Only The Rich...

My mother-in-law always used to say, "Only the rich can afford to buy cheap things." Excellent advice, Grandma Hole. Still, it's often difficult to fight the temptation of buying an item with an enticingly low price tag.

More than once, we learned that lesson the hard way. For years we'd used True Temper stirrup hoes on our farm, after our neighbour Lorna Ross recommended them. They were a little more expensive than other brands, but they lasted for years and were easy to work with. One year, though, another company approached us with their hoes, which were ten dollars cheaper. An offer like that is tough to pass up, so we bought several dozen of them for our field hands.

It didn't take long to figure out that the new hoes were anything but a bargain. The steel was cheap and bent easily, and the sharp blade, crucial for chopping out tough weeds, wore down rapidly.

By the end of each day, there was still plenty of work undone and everyone was exhausted. After a week or two, the money we'd saved was being eaten up by increased labour costs. We pitched the "bargain" hoes and went back to our old, tried-and-true brand. In fact, some of the stirrup hoes we're using today are 25 to 30 years old.

My sons have learned similar lessons. One fall, Jim was out in the field harvesting cabbage for the supermarkets. Late cabbage has very tough stems, so it can be a brutal job. As Jim was hacking and sawing his way down the row, he noticed that the fellow in the next row was able to slice cleanly through each stem with a single blow.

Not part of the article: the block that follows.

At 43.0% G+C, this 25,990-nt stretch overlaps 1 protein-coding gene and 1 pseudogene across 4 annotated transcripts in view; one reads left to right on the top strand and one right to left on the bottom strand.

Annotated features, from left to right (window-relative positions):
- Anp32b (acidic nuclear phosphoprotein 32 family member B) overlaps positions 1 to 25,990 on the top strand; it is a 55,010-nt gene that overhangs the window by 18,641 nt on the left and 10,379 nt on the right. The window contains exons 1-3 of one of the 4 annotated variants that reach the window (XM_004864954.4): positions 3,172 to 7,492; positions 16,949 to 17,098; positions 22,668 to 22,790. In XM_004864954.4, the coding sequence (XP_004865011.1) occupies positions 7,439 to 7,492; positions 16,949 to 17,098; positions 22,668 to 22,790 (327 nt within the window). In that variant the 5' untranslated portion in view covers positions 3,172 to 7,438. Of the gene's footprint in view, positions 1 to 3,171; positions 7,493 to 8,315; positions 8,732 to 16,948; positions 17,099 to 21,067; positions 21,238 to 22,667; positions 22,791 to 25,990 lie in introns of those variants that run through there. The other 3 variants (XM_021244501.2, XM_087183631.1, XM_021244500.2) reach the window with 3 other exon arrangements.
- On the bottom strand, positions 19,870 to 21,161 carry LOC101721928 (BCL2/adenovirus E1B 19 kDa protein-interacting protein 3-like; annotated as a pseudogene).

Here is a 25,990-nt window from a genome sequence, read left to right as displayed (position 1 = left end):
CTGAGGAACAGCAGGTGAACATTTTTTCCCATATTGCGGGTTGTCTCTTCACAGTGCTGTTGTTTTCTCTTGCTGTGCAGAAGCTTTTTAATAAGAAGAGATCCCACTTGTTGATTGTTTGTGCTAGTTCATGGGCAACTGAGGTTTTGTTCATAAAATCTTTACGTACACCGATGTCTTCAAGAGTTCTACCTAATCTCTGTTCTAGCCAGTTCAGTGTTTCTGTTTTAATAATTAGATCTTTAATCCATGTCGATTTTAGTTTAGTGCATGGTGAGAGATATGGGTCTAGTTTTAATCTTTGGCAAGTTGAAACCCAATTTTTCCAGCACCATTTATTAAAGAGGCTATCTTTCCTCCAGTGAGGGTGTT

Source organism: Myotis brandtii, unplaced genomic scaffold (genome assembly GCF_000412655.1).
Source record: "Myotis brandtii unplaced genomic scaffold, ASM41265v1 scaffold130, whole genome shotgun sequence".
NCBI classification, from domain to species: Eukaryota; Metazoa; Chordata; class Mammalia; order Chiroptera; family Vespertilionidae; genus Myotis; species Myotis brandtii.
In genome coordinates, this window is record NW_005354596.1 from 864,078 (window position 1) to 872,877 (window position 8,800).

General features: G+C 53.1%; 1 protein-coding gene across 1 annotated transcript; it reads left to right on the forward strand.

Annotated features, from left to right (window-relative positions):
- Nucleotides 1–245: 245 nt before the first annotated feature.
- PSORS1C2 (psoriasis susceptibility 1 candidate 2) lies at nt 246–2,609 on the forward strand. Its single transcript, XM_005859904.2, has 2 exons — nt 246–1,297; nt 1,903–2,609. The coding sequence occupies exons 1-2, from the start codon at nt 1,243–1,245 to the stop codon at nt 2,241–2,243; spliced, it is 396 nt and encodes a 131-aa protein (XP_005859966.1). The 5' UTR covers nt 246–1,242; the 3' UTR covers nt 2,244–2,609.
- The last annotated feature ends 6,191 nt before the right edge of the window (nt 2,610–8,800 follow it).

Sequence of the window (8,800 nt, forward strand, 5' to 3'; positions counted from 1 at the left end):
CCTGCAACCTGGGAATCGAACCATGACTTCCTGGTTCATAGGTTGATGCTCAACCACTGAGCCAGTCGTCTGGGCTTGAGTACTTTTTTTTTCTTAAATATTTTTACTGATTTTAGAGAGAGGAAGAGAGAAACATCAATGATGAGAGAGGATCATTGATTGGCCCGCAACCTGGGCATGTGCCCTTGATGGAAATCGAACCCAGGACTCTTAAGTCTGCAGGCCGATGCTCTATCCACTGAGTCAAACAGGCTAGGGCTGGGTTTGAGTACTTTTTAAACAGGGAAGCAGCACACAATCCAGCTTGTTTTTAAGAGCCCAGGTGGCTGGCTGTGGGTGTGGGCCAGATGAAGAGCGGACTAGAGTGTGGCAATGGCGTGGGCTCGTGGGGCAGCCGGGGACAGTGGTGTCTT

This man had brought his own knife. It was beautiful, heavy, high-grade steel that stayed sharp even after cutting hundreds of heads. A veteran of many years spent harvesting cabbage, he knew the importance of a strong, sharp knife.

It's worth spending an extra dollar or two on good equipment, and that lesson can be carried through to just about anything you buy. With very few exceptions, you get what you pay for. If you don't spend much, you shouldn't expect much. On the other hand, if you invest a little bit more, chances are you won't regret it.

A customer at the garden centre picked up one of our best shovels one day and expressed polite skepticism about the price tag. "Well," I asked him, "Why are you shopping for a shovel?"

"I bent the old one," he replied sheepishly, knowing I had made my point. "Buy this True Temper shovel," I assured him, "and when you get too old to dig, you can pass it on to your grand-kids."

Naturally, you should shop around and consider every purchase carefully. If you happen to stumble across an irresistible deal, by all means take advantage of it.

Often, though, the best bargains cost a little bit more.

-Lois Hole, I'll Never Marry A Farmer